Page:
"The Lost Boys" has style and grace, no questions asked. You cannot deny that the visual style is unique and interesting throughout. The cinematography is pretty good although never particularly unique. There's CGI in play here, but none of it is revolutionary. None the less, this film has nice vibes all around. The music sure as hell provides some effectiveness to the already stylish experience that is this film. The action sequences help the slightest bit, although I would have liked it better if the film tried harder to have a dramatic edge rather than one of horror. In that sense, I feel that the film is devoid of the scares that some say it apparently has. I disagree big time, although I walked away with only the thought of simply how "cool" some of the moments were. Otherwise, this is nothing special compared to other action/horror blending flicks, but it's better than the modern day vampire flick "Twilight". Essentially it's that movie with more edge in every direction (aside from a story).

"The Lost Boys" is PRETTY decent and entertaining aside from the terribly clichéd story. It drives me to near madness, although at last minute I can cope with such a decent film. It doesn't do the genre a lot of justice, although it doesn't by any means insult it either. Some of the vampires are slick and cool, although that's hardly enough to make this film awesome. I'm not going to prevent you from seeing it, although I can only recommend it for the style of it all. That's right, nothing else. The story is almost bogus and it's not scary. Simply put, it isn't a classic, but it's entertaining and one of Joel Schumacher's best works to date (considering he's a dud by all means). I can however appreciate the effort that he put into making "The Lost Boys" a potential cult classic, and by all means he probably succeeded. But the film ended and left me with nothing more than the feeling that I've seen that type of Hollywood ending before, and therefore I was somewhat unconvinced. But at least it wasn't bad (hell, it wasn't close to being "bad"), and it's got some good visuals and acting to go along with the mix of humor and blood. It might as well be what it is, and that is a decent vampire flick that successfully captures the feel of a genuinely classy 80's film. So kudos to you, Schumacher, for doing that. But I still hate you.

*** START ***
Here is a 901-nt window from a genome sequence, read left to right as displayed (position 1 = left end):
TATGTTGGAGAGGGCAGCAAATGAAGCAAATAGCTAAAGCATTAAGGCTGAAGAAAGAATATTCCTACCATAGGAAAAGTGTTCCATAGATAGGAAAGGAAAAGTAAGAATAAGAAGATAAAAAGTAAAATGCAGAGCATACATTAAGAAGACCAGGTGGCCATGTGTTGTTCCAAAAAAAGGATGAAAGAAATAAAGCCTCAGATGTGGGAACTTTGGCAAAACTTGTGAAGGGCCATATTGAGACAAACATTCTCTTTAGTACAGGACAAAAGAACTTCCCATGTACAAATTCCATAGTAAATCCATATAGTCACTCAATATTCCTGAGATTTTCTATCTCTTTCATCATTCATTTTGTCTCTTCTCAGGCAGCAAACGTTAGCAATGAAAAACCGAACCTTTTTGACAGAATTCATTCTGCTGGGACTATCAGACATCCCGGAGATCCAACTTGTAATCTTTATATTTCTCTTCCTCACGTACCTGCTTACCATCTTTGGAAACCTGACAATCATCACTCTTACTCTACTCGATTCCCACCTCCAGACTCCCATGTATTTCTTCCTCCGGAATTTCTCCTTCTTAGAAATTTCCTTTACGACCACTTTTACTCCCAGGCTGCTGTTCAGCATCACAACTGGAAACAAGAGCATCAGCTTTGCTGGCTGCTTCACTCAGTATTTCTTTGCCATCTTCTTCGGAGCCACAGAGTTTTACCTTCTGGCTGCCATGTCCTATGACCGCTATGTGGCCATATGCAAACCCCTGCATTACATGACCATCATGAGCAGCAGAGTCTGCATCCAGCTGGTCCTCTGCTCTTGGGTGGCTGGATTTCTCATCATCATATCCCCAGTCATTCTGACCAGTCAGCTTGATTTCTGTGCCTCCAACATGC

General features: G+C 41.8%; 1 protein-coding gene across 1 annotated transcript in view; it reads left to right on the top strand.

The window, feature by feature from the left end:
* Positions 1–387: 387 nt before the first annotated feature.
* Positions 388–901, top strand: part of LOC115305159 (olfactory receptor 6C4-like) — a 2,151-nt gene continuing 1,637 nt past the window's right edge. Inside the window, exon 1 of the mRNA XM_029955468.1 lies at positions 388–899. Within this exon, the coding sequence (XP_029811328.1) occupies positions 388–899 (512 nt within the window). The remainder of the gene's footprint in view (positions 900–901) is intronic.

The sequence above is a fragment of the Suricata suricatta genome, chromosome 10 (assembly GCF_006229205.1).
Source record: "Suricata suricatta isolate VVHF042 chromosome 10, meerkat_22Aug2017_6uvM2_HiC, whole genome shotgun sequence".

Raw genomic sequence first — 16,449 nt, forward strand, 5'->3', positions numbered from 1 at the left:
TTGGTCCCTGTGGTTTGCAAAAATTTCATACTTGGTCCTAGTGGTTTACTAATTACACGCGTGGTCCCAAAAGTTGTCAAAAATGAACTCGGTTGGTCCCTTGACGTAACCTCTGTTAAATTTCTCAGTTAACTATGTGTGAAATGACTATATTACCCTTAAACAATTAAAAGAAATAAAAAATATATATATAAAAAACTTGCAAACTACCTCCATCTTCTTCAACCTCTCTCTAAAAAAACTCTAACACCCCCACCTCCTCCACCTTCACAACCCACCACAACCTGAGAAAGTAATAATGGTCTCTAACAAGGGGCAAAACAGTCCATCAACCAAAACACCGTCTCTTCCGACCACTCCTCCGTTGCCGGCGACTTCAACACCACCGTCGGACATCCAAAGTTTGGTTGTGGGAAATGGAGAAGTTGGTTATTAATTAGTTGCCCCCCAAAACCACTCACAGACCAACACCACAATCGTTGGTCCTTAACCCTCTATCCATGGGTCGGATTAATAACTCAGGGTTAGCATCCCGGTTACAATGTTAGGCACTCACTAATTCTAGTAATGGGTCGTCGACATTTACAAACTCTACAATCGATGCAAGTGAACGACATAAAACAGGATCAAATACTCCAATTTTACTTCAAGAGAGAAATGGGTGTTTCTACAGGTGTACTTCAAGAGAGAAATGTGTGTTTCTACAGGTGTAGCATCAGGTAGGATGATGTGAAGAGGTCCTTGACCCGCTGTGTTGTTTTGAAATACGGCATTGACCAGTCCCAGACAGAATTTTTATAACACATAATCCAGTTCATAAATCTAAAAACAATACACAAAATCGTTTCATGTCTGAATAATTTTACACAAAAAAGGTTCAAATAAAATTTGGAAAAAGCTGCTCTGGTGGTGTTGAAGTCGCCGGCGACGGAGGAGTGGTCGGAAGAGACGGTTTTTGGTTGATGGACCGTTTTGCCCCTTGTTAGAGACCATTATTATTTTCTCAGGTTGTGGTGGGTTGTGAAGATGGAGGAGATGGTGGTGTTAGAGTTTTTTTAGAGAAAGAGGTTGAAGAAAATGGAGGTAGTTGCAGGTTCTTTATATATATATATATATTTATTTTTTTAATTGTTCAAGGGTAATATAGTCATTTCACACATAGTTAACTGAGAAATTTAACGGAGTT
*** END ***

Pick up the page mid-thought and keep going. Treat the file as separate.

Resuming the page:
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December 08, 2010
This was good for what it was, but the sequels were horrible. Nice review!
December 08, 2010
I bet.
More The Lost Boys reviews
Quick Tip by . December 17, 2010
A really cool vampire flick that laughed at itself but never ventured into spoof territory.
Quick Tip by . November 29, 2010
What a great '80s horror film! It's got a gang of vampire teenagers, comedy, action, horror, and an awesome soundtrack. Can't go wrong here.
review by . December 02, 2008
posted in Movie Hype
Pros: ...     Cons: ...     The Bottom Line:   "When you're strange   Faces come out of the rain   When you're strange   No one remembers your name"  ~The Doors       When I ordered this from NetFlix I thought it was another release but I was mildly surprised at how well I enjoyed this movie instead.   It certainly isn't your usual vampire flick but geared up and more …
review by . October 28, 2007
posted in Movie Hype
The Lost Boys practically defines 80s teens movies as a horror movie with a gtreat teen cast. Two Brothers, Sam (Haim) and Mike (Patric) move with their newly divorced mom (Wiest) from Phoenix to Santa Carla, a place where, if the corpses were to all stand up at once, there'd be one hell of a population problem, as their goofy backwoods grandfather (Bernard Hughes) explains.     Mike is the first to find out why when his interest in a girl suddenly lures him into a world of trouble …
About the reviewer
Ryan J. Marshall ()
Ranked #11
It's very likely that the only kind of reviews I'll ever post here are movie reviews. I'm very passionate about film; and at this point, it pretty much controls my life. Film gives us a purpose; … more
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About this movie


One of the better vampire films about two new-in-town brothers who discover a local gang of motorcycle youths are more undead than alive. Younger brother Sam (Corey Haim) works hard to eradicate the ghoulies but his older brother (Jason Patric) falls in love with the bunch's lone female (Jami Gertz). Soon, he finds that he's gradually becoming a vampire himself. An interesting candy-coated meditation on teen conformity with a great rock soundtrack.
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Director: Joel Schumacher
Genre: Horror
Release Date: July 31, 1987
MPAA Rating: R
DVD Release Date: January 28, 1998
Runtime: 97 minutes
Studio: Warner Bros. Pictures